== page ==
Saturday, October 01, 2005

Window Seat: By Bus to Nepal

Nowadays you can fly from India, or anywhere, to Nepal, of course. That would save pain in your backside, and enable you to see the Himalayas from the air - during the dry season only. In monsoon they're not visible (June-October or so).

However, you will then miss the rides through thrilling border towns like Gorakhpur, Senauli, Butwal and Beheliya, a whistle stop through Lumbini, the birthplace of Lord Buddha, not to mention umpteen (about 12) road blocks by the Royal Nepalese Army looking sharp in their blue camo and AKs. You do get a beautiful, if long, bus ride through the lower Terai and shimmering green terraced rice fields. Most tourists don't go to this part of Nepal. It was cool to be vaulted from the dry, dusty drab Senauli border almost directly into the emerald plains then up, up into the misty hills, and to see the "real" Nepal prior to arrival in the big city.

An added attraction was the fresh rubble from recent landslides blocking the roads. This is a very real danger during rainy season. The meandering highway followed the steep Rapti river gorge for at least five hours, sheer hillsides with a violent grey ribbon of river below, swollen by the seasonal rains.

I came by train from India to Gorakhpur, UP, spent one night there at the Ellora Hotel (150rs, very clean up top), and caught the 4am bus to Senauli. From Senauli I was hauled by a 15 year old on a cycle rickshaw to the Indian border post, where they wearily stamp your exit. I then continued on the cycle rick across the border to Beheliya - now Nepal - where the considerably cheerier Nepali border people take your $30, photo and stamp you IN for 60 days. Change your money nearby.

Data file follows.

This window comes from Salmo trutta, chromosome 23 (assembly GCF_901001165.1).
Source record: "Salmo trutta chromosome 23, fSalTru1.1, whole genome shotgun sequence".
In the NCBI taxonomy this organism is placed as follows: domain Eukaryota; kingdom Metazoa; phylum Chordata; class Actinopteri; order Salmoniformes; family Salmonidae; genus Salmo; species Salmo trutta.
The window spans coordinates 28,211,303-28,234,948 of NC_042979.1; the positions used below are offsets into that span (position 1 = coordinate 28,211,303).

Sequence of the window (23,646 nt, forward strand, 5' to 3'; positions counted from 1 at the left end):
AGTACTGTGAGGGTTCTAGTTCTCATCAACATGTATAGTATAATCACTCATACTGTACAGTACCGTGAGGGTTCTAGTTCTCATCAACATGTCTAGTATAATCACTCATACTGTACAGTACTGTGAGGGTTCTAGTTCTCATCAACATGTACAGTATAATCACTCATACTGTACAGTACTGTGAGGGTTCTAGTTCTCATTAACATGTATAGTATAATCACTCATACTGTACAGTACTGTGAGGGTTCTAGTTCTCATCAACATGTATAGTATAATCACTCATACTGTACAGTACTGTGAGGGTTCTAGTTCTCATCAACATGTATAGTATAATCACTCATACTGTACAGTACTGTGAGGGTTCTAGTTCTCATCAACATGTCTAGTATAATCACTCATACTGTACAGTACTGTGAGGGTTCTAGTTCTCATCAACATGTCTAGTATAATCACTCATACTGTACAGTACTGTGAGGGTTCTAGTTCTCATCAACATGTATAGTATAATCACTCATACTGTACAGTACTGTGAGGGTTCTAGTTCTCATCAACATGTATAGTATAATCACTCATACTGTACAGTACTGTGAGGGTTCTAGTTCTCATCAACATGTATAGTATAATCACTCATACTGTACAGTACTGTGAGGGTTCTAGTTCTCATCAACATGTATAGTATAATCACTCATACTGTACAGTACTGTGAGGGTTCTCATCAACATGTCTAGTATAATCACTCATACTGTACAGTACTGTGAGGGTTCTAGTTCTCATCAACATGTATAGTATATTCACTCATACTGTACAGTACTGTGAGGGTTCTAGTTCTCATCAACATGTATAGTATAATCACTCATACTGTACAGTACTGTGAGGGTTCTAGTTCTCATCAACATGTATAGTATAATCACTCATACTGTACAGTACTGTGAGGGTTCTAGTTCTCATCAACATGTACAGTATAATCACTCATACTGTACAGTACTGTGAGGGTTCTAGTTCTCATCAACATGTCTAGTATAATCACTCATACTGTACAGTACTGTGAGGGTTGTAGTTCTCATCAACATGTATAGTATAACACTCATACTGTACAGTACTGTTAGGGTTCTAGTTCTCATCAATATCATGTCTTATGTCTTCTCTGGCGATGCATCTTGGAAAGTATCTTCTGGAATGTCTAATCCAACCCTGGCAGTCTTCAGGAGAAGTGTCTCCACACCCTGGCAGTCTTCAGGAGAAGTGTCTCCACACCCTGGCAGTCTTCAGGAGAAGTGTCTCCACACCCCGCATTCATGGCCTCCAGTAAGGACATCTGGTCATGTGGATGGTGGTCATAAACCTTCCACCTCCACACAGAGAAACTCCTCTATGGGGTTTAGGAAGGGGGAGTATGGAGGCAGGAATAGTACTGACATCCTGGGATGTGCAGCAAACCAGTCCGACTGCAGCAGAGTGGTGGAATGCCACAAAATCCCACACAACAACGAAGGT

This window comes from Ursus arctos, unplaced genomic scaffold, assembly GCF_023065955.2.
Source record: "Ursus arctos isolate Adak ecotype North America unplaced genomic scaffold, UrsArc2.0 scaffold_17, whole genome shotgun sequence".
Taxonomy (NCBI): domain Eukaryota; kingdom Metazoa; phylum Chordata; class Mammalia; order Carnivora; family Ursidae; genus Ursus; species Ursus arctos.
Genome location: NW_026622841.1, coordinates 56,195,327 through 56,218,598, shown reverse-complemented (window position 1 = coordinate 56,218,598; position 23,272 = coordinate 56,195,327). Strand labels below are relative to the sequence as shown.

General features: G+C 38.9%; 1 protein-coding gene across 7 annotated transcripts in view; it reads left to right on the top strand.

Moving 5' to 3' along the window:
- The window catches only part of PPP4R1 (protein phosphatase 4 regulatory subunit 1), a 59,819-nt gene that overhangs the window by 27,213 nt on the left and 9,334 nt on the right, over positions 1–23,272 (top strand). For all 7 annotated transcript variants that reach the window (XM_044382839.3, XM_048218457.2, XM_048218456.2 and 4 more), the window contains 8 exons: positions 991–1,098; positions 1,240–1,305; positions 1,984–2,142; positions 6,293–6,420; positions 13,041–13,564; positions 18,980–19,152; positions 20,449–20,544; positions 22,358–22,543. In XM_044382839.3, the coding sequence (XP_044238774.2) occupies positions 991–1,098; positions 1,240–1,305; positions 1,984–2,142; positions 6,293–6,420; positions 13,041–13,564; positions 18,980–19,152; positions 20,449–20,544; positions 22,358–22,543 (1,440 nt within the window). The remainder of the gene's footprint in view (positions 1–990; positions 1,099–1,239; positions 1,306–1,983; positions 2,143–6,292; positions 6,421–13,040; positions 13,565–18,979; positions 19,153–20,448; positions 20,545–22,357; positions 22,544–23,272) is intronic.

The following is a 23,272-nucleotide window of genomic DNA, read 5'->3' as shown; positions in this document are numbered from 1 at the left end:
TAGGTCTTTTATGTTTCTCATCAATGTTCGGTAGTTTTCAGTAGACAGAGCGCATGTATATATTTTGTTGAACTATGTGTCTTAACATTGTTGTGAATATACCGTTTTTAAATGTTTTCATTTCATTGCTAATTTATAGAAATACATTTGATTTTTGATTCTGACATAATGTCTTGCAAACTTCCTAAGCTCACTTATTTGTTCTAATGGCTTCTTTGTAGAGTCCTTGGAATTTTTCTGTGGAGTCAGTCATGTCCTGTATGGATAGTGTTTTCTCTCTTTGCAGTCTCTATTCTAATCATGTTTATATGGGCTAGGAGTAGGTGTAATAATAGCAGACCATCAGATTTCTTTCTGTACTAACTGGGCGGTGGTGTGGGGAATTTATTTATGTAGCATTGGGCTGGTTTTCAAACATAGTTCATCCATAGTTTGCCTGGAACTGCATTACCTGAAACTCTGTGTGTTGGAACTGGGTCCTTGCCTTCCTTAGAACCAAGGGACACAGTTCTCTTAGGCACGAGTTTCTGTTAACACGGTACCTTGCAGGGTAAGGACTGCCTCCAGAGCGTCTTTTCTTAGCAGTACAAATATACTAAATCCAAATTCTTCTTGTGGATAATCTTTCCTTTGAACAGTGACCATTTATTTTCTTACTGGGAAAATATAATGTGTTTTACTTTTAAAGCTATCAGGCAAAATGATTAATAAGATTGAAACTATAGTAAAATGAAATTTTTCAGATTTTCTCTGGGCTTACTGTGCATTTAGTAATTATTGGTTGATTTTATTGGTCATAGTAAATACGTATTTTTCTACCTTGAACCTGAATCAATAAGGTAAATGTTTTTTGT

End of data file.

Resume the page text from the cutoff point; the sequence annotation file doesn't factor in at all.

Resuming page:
DON'T bring in any Indian 500Rs notes, they are banned right now in Nepal. 100s are fine but no 500s or 1000Rs. I didn't believe them and later had a really hard time changing the Indian 500s for Nepali. You have to find an Indian person (try hotel proprietors) and keep it top secret.

By this time one of a dozen touts will have approached you for the mini-bus ride into Kathmandu, which leaves either right there by the border, or a short taxi ride away. I paid about 250Indian Rs for the 9-hour ride - no extra charge for the serangi-playing urchins who climbed aboard to serenade us, or the old ladies in head wraps carrying baskets of turnips, or the 10 year old hawker with his backward baseball cap that careens out the open door and yells at every stop, "Ho Kamadoo Kamadoo! Ho Kamadoo Kamadoo!" Midway to "Kamadoo" another tout will have approached you offering a room. Don't worry, they are not nearly as pushy as the Indian touts. You can arrive in Kathmandu with a hotel and even a prearranged ride from the bus station (they cel phone ahead).

Don't eat any food on the road that is not from a sealed pack, ever. Even if you're starving, which you will be after nine hours of potato chips. I got giardia this way.

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